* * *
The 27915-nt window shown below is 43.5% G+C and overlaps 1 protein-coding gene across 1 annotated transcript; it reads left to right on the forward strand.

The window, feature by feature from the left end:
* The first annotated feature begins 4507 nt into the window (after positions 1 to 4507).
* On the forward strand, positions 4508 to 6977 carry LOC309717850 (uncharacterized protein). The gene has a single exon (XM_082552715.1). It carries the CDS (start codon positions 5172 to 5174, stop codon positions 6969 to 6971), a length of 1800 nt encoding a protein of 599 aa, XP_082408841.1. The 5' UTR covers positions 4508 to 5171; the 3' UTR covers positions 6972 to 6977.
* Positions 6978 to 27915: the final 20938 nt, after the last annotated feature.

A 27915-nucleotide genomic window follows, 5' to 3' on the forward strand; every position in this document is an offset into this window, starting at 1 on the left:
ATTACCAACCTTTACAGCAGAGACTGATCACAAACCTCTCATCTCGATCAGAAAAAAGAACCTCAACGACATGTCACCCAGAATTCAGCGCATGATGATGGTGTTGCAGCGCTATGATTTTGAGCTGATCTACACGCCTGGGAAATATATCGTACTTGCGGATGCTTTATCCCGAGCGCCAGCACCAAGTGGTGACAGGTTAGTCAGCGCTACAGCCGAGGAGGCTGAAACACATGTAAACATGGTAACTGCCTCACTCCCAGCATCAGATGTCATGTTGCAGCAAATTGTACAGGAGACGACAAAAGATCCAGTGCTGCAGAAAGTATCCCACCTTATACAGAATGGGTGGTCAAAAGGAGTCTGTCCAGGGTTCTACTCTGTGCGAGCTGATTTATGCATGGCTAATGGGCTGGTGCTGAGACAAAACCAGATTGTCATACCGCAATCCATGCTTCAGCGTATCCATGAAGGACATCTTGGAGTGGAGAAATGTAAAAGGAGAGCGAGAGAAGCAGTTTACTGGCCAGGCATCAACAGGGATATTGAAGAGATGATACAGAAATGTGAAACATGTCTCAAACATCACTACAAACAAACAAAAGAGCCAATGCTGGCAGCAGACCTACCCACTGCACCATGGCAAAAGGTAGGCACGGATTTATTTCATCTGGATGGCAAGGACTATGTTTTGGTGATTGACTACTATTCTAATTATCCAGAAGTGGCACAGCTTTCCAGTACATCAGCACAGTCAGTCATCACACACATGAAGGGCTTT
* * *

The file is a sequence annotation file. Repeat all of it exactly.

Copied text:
The 27915-nt window shown below is 43.5% G+C and overlaps 1 protein-coding gene across 1 annotated transcript; it reads left to right on the forward strand.

The window, feature by feature from the left end:
* The first annotated feature begins 4507 nt into the window (after positions 1 to 4507).
* On the forward strand, positions 4508 to 6977 carry LOC309717850 (uncharacterized protein). The gene has a single exon (XM_082552715.1). It carries the CDS (start codon positions 5172 to 5174, stop codon positions 6969 to 6971), a length of 1800 nt encoding a protein of 599 aa, XP_082408841.1. The 5' UTR covers positions 4508 to 5171; the 3' UTR covers positions 6972 to 6977.
* Positions 6978 to 27915: the final 20938 nt, after the last annotated feature.

A 27915-nucleotide genomic window follows, 5' to 3' on the forward strand; every position in this document is an offset into this window, starting at 1 on the left:
ATTACCAACCTTTACAGCAGAGACTGATCACAAACCTCTCATCTCGATCAGAAAAAAGAACCTCAACGACATGTCACCCAGAATTCAGCGCATGATGATGGTGTTGCAGCGCTATGATTTTGAGCTGATCTACACGCCTGGGAAATATATCGTACTTGCGGATGCTTTATCCCGAGCGCCAGCACCAAGTGGTGACAGGTTAGTCAGCGCTACAGCCGAGGAGGCTGAAACACATGTAAACATGGTAACTGCCTCACTCCCAGCATCAGATGTCATGTTGCAGCAAATTGTACAGGAGACGACAAAAGATCCAGTGCTGCAGAAAGTATCCCACCTTATACAGAATGGGTGGTCAAAAGGAGTCTGTCCAGGGTTCTACTCTGTGCGAGCTGATTTATGCATGGCTAATGGGCTGGTGCTGAGACAAAACCAGATTGTCATACCGCAATCCATGCTTCAGCGTATCCATGAAGGACATCTTGGAGTGGAGAAATGTAAAAGGAGAGCGAGAGAAGCAGTTTACTGGCCAGGCATCAACAGGGATATTGAAGAGATGATACAGAAATGTGAAACATGTCTCAAACATCACTACAAACAAACAAAAGAGCCAATGCTGGCAGCAGACCTACCCACTGCACCATGGCAAAAGGTAGGCACGGATTTATTTCATCTGGATGGCAAGGACTATGTTTTGGTGATTGACTACTATTCTAATTATCCAGAAGTGGCACAGCTTTCCAGTACATCAGCACAGTCAGTCATCACACACATGAAGGGCTTT